So we begin with the end: the marriage of Marion (Valeria Bruni-Tedeschi) and Gilles (Stéphane Freiss) is over. Their lawyer clinically reads out the terms of their separation. The newly divorceds then retire to a hotel where they indulge in loveless sex (which becomes rape when Marion changes her mind). Perversely, Stéphane suggests that they try to work things out; Marion sensibly disagrees, leaves the room and walks into the hotel lift. It’s the last moment of Ozon’s story – and we’re only 20 minutes in.
Ozon’s narrative Tardis then transports us through four well-framed scenarios in the history of the couple’s relationship: a dinner party with Gille’s gay brother and partner while their son sleeps; the birth of their child; their wedding; and the beginning of their affair in Italy, where Gilles is on holiday with his previous girlfriend.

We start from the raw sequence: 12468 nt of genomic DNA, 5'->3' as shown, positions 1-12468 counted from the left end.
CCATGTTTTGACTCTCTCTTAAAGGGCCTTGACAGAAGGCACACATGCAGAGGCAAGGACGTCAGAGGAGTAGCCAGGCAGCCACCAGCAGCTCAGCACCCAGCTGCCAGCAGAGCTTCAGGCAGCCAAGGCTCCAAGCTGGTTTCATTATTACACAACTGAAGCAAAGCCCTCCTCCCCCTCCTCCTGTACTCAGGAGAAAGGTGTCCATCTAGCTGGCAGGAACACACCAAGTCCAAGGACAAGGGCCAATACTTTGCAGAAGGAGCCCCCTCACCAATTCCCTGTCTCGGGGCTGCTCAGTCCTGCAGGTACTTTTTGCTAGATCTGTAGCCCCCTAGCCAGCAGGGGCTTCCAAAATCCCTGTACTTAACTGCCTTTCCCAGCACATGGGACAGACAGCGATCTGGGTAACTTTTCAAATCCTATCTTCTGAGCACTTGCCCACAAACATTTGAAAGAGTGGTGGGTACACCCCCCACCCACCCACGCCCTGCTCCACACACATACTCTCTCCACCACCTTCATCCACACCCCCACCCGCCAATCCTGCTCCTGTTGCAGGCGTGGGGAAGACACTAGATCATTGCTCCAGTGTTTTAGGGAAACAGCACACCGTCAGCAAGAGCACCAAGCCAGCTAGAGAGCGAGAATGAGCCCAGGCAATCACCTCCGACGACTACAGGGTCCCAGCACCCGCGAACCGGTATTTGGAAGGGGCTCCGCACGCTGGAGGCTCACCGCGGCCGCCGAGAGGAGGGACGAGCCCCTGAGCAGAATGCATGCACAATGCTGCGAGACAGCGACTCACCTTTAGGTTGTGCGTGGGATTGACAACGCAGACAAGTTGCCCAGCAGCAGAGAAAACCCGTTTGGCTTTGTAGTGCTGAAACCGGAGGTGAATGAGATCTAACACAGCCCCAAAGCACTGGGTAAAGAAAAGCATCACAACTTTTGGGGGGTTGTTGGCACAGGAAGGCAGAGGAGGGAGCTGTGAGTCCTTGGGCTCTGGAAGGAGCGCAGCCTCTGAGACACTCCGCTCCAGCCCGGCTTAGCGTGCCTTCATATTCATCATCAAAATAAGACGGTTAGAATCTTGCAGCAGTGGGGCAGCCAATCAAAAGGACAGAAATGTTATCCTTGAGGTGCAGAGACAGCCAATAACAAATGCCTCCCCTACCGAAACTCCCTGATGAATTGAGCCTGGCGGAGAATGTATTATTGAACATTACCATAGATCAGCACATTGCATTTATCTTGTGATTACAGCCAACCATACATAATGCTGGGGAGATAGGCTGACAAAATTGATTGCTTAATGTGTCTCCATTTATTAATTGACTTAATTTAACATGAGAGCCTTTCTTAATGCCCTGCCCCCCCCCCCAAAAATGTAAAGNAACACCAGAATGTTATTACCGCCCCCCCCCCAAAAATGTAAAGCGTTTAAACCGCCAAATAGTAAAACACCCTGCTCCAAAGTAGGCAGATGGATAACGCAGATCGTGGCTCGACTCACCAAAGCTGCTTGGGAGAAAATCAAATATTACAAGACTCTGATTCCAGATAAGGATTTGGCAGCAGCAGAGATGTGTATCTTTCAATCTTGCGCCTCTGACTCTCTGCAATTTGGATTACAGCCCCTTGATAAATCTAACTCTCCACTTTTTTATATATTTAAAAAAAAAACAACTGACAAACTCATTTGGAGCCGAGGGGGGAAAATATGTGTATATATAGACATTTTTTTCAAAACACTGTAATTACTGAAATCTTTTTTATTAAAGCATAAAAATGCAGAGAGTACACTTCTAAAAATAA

It’s an interesting exercise in signposting. Too often, we watch movies and groan at the obvious twists and turns towards a predictable end. But there’s something Brechtian about Ozon’s approach here. The end is clear; the question is how we got there, what we can deduce from the little behaviour we witness. The experience is something like a criminal investigation, a search for clues to Gilles and Marion’s impending break-up. It makes for engaging viewing – but still leaves you with a feeling that all love is doomed. Stimulating, but hardly comforting.